ADVERTISEMENT

ADVERTISEMENT

Community Calendar

Saturday Sweat Fitcamp
11 a.m. - 12:30 a.m. Westerly

Soup & Sandwiches
11 a.m. - 2 p.m. Westerly

Afternoon Tea Party
Noon - 3 p.m. Westerly

Mushroom Hunting
1 p.m. - 2:30 p.m. Hopkinton

Family Movie
1 p.m. - 3 p.m. Charlestown

Free community dinner
5:30 p.m. - 6:30 p.m. Carolina

Full of Grace Coffeehouse
7 p.m. - 10 p.m. Westerly

Early American Industries Association regional meeting
8 a.m. - 2 p.m. Westerly

"Steel Magnolias"
8 p.m. - 10 p.m. Westerly

Yoga
8:30 a.m. - 9:45 a.m. Charlestown

... View all of today's events


Stay Connected


ADVERTISEMENT


Ashaway homeowners assess road work damage


HOPKINTON — “The last two weeks have been a blur,” Ashaway resident Kenneth Melbourne said as he walked around his property. The source of his stress is road work on Route 216, known locally as Ashaway Road, that runs in front of his house. Melbourne claims the heavy equipment used during the first stage of the project generated strong vibrations that caused extensive damage to his home at 230 Ashaway Road.

The work, which is being done by the Cardi Corporation under a $2.2 million contract, is taking place between Routes 3 and 91.

“Construction began last September and was scheduled to be completed in the next few weeks,” said Rosamaria Amoros, spokeswoman for the Rhode Island Department of Transportation. “The main focus of the work is reclaiming the road surface — grinding the top of the existing roadway and mixing it with the underlying soils to create a base before placing a fresh layer of asphalt on top for a new riding surface. Drainage work is also taking place as part of the contract.” Melbourne pointed out large cracks in the wall of his garage and in the deck of his new swimming pool. But the cracks are the least of his problems.

“The worst was a machine that eats up the asphalt,” he said. “That vibrated everything, pots and pans in the house, things falling off the shelves, and all of a sudden, my well water just goes away. The well just dried up. Something changed under the ground because of the vibration.”

Melbourne said he had no choice but to dig a new well, an expensive proposition.

“I had to remortgage my house. I went yesterday and signed the final papers,” he said in a recent interview. “I needed $7,500 for the well. I have no idea what this is going to run,” he said, pointing to a particularly large crack in his garage wall, which was wide enough to see daylight streaming in from the outside.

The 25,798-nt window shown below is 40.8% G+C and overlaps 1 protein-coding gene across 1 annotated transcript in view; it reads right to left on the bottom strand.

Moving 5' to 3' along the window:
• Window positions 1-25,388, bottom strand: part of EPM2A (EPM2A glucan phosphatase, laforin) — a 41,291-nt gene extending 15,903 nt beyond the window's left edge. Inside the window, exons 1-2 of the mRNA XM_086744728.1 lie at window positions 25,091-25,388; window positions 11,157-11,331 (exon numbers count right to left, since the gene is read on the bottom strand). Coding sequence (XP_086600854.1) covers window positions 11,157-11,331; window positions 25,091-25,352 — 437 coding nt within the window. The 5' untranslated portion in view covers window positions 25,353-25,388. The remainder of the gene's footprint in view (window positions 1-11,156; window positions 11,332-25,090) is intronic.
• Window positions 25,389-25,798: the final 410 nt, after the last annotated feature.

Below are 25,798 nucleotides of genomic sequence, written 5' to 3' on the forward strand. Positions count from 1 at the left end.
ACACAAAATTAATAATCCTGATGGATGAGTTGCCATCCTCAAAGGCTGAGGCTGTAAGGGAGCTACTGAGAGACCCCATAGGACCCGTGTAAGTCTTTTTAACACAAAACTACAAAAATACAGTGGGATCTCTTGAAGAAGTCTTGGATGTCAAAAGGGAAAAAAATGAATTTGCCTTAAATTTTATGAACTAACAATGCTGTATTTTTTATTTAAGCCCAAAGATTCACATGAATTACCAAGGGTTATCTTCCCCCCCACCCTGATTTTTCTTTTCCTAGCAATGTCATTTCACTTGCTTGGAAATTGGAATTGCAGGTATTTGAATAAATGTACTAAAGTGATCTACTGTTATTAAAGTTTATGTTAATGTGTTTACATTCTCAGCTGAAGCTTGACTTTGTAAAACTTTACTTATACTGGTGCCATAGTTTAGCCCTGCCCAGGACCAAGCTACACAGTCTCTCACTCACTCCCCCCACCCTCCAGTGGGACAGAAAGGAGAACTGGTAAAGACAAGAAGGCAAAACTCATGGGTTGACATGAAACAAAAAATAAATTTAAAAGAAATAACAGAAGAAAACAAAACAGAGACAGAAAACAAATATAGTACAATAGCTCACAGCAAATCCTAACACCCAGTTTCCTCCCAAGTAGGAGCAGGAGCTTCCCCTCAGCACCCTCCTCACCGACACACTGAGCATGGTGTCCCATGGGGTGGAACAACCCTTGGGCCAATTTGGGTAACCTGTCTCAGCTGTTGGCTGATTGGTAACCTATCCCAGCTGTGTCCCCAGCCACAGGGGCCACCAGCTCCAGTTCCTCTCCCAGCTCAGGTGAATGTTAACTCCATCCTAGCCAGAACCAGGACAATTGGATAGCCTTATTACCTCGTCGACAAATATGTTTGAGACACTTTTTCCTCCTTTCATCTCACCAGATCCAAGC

Melbourne’s neighbor Gary Partelo, who lives at 232 Ashaway Road, said the vibrations from the road work also created cracks in his garage. “This one here was sealed up, and then when this started, it opened up again. It was never cracked outside, but it is cracked outside now, and I’ve go another one at that window over there that’s new,” he said. “I understand they have to do this to pack the road down, but, you know....”

Melbourne’s damage is not confined to his well and the cracks in the walls.

“My new flat screen TV on my bedroom wall just died. I assume from the vibrations which were many and often over a week and a half or more. When I noticed the TV in the living room shaking with a blurred picture I figured out why the one in the bedroom died. I got up and held it to try to keep it from dying also,” he said.

Amoros said: “We are aware that a nearby resident has voiced concerns about damage to his property as a result of the project. We have forwarded that information to the Cardi Corporation; they are investigating the matter.”

Melbourne said he was hoping for a quick response from Cardi.

“Cardi Corp. sent down a man to check everything out which he did, too pictures and then he said, ‘Well I’m going to set up these things in the ground that check vibration.’ So he did. But that was yesterday. ‘It’s over,’ I told him. You’ve got little machines running back and forth out there now. It’s not as serious as what I’ve been going through,” Melbourne said.

Cardi Safety Director Larry Dozier confirmed that he had been notified of the complaints from Melbourne and Partelo, but he said he needed more information in order to respond.

“I’m aware of the situation where there are two people who are complaining that there are problems with our paving operation,” he said. “The only comment I have is that I have insufficient facts [so] that I can comment.”

cdrummond@thewesterlysun.com



Back to Top
Top Stories of the Week

Westerly man faces charges in bank robberies …
GROTON — A 32-year-old Westerly man, a bank robbery suspect in Groton and Waterford, appeared in two Washington County courtrooms today after being arrested by … more ...

Man sentenced 25 years in fatal hit and run …
STONINGTON — A 31-year-old former Westerly man was sentenced Tuesday to 25 years in prison, suspended after eight years served, following a conviction in a … more ...

Words of warning on legal marijuana …
WOOD RIVER JCT. — Three police chiefs, a prevention specialist, health care workers, an assistant to the Rhode Island Attorney General and a recovering drug … more ...

Police logs: Wednesday, April 15, 2015 …
Westerly John J. O’Malley, 34, of 73 School St., Westerly, was charged Monday on a bench warrant issued from 4th Division District Court. Stonington Anthony … more ...

Police logs: Thursday, April 16, 2015 …
Westerly Nicholas T. Field, 24, of 56 Spruce St., Westerly, was charged Tuesday with willful trespassing. Daniel M. Evans, 45, of 31 Summer St., Westerly, … more ...

Comments